Dr. Henry writes about Polio and Economic Status
 

There has been considerable discussion regarding the occurrence of polio and economic status. The consensus on this list [SJU Polio] seems to be that the poor were more likely to have acquired a natural immunity and the middle and upper class folks were more vulnerable to polio because they were less likely to acquire this natural immunity. I believe the polio virus was not class conscious nor racially conscious. In Virginia in 1950 when I had polio, the hosptals were racially segregated. At the time, the all African-American St. Phillip Hospital here in Richmond had its share of children with polio. As you know, the Tuskegee Institute had a center for African-American polio victims similar to Warm Springs. Most African-American children during the polio epidemic years living in the South were poor. Statistics should be available somewhere to determine if there were any statistical differences among economic or racial groups acquiring polio during the epidemic years. The March of Dimes archives or state health departments might have this data.

Because most of us on this list may not have been poor does not mean much. We all have computers and some education. Local support groups are composed of those who are aware of PPS and have means to get to the group meetings or at least get on a mailing list. There are many polio survivors that may be unknown to us. Also, the poorer polio survivors were at greater risk to die from other causes as they grew older. I know of several cases of poorer polio survivors who died of respiratory failure because they were without the means to acquire expensive medical care or equipment before the days of medicare and medicaide.

From what I have read, the greatest sanitation advance in the earlier part of this century was the development of public water that had been filtered and treated. Even the poor, who lived in cities, usually had this same water. In very poor urban areas and rural areas, well water was the source of water and naturally was more at risk for contamination. I simply think the polio virus became more virulant during the epidemic years and those who had central nervous system involvement with the polio virus were victims of random choice and perhaps temporarily weakened immune systems. The same random choice reality that operates as to who gets a common cold and who does not. If you are on an elevator and are tired and run down, and someone with a cold sneezes on an elevator, you will likely catch that cold, but not everyone on the elevator will catch that cold.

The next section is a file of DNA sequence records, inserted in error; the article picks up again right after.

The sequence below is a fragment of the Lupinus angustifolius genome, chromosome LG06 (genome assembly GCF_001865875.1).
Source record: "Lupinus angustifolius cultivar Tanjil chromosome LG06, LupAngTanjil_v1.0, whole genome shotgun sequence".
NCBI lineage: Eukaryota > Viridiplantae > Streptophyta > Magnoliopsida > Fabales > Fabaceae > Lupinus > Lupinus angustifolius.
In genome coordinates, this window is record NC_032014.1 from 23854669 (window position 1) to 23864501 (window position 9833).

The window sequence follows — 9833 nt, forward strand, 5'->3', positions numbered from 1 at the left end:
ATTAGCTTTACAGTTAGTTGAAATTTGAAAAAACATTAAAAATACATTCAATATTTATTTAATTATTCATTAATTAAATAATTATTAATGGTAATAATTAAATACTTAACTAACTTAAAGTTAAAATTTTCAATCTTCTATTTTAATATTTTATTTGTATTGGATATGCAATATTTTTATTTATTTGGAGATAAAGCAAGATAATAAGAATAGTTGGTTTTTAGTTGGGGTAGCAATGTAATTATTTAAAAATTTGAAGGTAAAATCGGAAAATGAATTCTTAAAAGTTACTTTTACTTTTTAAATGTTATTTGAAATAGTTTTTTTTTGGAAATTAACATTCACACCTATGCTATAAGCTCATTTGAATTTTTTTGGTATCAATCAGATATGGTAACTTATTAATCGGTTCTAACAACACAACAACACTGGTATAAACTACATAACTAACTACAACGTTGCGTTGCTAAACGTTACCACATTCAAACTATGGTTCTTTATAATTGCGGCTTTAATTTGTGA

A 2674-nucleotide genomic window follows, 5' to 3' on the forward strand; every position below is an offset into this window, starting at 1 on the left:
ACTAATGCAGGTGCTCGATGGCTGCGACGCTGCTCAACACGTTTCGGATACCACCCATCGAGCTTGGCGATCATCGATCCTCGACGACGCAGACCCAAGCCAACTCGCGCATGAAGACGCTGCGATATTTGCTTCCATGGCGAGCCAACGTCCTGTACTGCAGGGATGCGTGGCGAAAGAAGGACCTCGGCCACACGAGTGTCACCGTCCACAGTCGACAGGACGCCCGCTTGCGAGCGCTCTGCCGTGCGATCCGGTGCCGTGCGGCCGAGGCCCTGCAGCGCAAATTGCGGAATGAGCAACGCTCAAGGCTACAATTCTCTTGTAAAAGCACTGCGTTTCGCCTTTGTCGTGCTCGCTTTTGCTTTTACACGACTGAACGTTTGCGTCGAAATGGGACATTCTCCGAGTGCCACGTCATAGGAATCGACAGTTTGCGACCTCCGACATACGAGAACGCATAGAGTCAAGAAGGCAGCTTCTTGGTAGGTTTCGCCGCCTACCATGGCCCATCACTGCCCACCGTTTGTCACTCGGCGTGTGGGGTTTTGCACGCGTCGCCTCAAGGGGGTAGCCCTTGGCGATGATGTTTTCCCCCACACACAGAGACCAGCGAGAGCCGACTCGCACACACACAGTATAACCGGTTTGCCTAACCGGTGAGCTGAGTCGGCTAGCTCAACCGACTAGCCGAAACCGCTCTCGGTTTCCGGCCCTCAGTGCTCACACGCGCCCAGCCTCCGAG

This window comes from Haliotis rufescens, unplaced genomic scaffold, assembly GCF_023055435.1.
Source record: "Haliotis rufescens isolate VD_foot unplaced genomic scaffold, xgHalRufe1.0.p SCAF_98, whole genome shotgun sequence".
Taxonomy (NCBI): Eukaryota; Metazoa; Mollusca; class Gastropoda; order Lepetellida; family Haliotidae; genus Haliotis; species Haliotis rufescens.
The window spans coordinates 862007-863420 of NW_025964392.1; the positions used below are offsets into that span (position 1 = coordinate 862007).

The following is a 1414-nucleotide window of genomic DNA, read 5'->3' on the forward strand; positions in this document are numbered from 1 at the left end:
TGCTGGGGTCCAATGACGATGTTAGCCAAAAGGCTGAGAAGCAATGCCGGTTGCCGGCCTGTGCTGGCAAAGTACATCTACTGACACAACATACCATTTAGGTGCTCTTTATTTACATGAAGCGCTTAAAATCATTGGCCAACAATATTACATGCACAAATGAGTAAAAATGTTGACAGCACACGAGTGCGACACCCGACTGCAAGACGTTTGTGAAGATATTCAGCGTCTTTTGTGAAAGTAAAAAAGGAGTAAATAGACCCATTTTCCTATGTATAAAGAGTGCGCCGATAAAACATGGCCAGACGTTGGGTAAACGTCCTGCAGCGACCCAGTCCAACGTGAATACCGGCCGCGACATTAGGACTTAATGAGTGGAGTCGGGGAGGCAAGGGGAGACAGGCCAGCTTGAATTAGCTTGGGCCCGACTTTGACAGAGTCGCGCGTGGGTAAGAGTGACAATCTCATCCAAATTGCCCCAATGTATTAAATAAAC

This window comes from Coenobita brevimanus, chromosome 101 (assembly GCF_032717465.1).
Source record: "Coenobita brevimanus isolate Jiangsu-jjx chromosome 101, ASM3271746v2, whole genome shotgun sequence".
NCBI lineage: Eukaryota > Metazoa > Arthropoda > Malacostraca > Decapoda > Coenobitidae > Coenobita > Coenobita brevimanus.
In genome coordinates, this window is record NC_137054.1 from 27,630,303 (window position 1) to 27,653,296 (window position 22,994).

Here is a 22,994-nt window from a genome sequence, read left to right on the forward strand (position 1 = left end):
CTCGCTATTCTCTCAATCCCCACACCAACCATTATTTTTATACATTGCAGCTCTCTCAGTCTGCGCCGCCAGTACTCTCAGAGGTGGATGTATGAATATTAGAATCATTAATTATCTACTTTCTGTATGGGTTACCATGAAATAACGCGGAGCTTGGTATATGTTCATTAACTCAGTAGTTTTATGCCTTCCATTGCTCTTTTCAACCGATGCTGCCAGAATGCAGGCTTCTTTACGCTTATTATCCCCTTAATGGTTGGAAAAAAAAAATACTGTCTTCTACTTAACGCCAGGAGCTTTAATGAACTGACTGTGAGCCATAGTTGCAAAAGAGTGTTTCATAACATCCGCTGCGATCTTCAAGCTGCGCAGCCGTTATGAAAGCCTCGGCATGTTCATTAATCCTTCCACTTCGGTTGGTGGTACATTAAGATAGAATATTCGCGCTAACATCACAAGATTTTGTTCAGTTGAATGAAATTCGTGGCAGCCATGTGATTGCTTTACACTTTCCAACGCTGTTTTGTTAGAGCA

As for President Roosevelt, it is true that he grew up in a wealthy family, was his mother's only child, and his mother was overprotective. However, during his childhood, he went to Europe seven times (I believe) during the summers, attended Groton boarding school during his teen years, and
certainly traveled to many parts of the world as Assistant Secretary of Navy during his 30's. He had ample opportunity to be exposed and acquire a "natural immunity" to the polio virus. But like us, he never got that immunity. Thus, at age 39 when he was exposed to the polio virus, he was vulnerable. He did manage to acquire scarlet fever and influenza during his youth and had chronic sinus problems throughout his life.

I do not feel that the poor had any advantage in defending against the polio virus unless epidemiological statistics reveal such. Such an investatigation might be a master's thesis for some graduate student unless it has already been done. I think this is an interesting topic, but there
are many factors to consider.

Henry Holland
Richmond, Virginia, USA
Henry4FDR@aol.com

15th November 1997


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